Attempted murder charges dismissed due to client's mental illness
Attorney Katie Kauffman got an attempted murder charge dismissed for a client whom doctors for the state and defense agreed was mentally incompetent to stand trial.
A Clark County deputy prosecutor dismissed the criminal charge on June 11. The client remains at Western State Hospital in Lakewood, Wash., where he may be stay pending an evaluation to determine whether he should be civilly committed.
Kauffman’s client, 42, was arrested in August 2020 by Vancouver police officers after allegedly stabbing a man outside Living Hope Church. The stabbing victim worked for the church, helping manage what was described in police reports as an “improvised tent village.” Kauffman’s client had been among those sleeping in tents outside the church.
He was charged with attempted murder in the first degree, a class A felony punishable by a minimum of 15 years in prison.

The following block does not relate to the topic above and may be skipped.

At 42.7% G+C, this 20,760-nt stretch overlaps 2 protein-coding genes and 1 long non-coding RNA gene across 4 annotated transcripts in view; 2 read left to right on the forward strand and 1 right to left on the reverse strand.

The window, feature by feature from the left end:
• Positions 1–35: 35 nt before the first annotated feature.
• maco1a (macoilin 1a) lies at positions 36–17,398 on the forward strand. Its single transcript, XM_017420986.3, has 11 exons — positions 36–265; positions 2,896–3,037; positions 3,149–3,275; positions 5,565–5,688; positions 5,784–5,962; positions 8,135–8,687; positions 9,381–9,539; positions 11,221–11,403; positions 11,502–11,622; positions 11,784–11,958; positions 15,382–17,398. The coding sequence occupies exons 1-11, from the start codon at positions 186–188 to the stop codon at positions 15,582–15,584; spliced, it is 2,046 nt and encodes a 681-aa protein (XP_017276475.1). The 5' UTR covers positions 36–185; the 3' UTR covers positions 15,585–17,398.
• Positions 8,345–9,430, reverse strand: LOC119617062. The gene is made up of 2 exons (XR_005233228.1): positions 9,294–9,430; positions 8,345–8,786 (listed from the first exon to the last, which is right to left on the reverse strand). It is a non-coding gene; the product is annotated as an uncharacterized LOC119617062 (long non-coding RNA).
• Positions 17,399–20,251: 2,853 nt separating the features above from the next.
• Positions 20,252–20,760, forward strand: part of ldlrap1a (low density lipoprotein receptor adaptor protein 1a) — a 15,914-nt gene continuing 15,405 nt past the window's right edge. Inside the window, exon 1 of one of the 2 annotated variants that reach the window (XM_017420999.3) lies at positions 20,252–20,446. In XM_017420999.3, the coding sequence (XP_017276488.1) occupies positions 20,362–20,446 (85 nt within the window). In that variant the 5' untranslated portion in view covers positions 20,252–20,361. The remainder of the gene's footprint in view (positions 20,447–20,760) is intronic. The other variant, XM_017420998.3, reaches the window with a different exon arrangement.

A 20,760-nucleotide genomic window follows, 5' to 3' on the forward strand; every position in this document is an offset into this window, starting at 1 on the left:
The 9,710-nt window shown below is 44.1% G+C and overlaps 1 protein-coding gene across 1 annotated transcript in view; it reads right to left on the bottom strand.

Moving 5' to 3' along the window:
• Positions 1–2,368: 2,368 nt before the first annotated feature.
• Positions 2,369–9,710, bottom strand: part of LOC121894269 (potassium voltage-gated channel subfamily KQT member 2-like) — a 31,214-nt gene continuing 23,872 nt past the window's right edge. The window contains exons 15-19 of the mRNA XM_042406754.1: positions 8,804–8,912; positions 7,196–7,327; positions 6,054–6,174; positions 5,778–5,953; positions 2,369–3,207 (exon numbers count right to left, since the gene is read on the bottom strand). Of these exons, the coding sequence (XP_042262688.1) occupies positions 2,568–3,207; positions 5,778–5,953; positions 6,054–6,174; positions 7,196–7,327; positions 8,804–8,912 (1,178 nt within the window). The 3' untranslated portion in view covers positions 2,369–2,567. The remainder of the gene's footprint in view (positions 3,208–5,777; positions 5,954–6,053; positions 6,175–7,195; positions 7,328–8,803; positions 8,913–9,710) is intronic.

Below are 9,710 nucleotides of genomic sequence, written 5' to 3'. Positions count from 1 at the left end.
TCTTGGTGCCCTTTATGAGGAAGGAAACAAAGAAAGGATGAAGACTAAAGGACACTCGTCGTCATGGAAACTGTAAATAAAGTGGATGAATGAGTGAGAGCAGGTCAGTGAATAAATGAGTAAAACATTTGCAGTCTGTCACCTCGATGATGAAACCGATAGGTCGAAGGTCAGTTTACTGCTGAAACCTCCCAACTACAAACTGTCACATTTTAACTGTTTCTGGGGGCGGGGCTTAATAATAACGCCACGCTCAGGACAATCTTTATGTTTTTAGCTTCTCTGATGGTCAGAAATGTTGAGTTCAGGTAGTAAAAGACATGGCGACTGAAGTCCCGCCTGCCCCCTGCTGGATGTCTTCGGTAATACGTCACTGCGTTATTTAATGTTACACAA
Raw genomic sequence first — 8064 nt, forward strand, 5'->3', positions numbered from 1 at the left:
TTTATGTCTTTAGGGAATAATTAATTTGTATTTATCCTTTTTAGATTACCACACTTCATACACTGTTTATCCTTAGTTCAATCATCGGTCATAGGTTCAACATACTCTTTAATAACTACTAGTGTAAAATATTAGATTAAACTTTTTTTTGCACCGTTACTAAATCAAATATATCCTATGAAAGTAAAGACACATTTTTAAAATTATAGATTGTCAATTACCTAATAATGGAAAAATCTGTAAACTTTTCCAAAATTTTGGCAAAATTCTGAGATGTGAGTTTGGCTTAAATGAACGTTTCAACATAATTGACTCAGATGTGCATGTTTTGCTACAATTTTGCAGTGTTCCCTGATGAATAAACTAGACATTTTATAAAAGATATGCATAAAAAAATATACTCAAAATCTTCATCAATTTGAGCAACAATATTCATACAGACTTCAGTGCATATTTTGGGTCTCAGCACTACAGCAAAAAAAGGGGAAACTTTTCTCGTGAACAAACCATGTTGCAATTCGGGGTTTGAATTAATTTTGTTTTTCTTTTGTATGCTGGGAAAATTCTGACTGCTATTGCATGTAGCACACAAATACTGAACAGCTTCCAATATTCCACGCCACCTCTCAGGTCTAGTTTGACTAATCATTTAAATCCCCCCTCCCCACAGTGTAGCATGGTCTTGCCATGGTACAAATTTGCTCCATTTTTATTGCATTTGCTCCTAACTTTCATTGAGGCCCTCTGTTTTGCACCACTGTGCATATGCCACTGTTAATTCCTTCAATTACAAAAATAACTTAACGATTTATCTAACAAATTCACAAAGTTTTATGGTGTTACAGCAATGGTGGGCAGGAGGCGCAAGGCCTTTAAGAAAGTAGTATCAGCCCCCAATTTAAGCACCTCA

After an initial court finding the client was mentally incompetent, he was ordered to Western State Hospital for a 90-day restoration period. After that failed, he was ordered to stay at the hospital for an additional 180 days. He was also court-ordered to be medicated.
At the end of his second stay at the hospital, one Western State psychologist wrote in her evaluation that the client understands he’s charged with a crime. “However, he lacks the capacity to assist in his defense with a reasonable degree of rational understanding, due to continued symptoms of a mental illness,” she wrote.
She concluded additional time at the hospital would not help him meet the legal standard for competency.
The client “currently exhibits ongoing symptoms of a thought disorder, including significant delusional ideation, auditory hallucinations and cognitive disorganization, which impairs his competency-related abilities,” she wrote. “His overall presentation suggests that he exhibits confusion when discussing relevant information pertaining to his mental health and legal situation; this in conjunction with his delusional beliefs likely influences his ability to consult with his attorney.”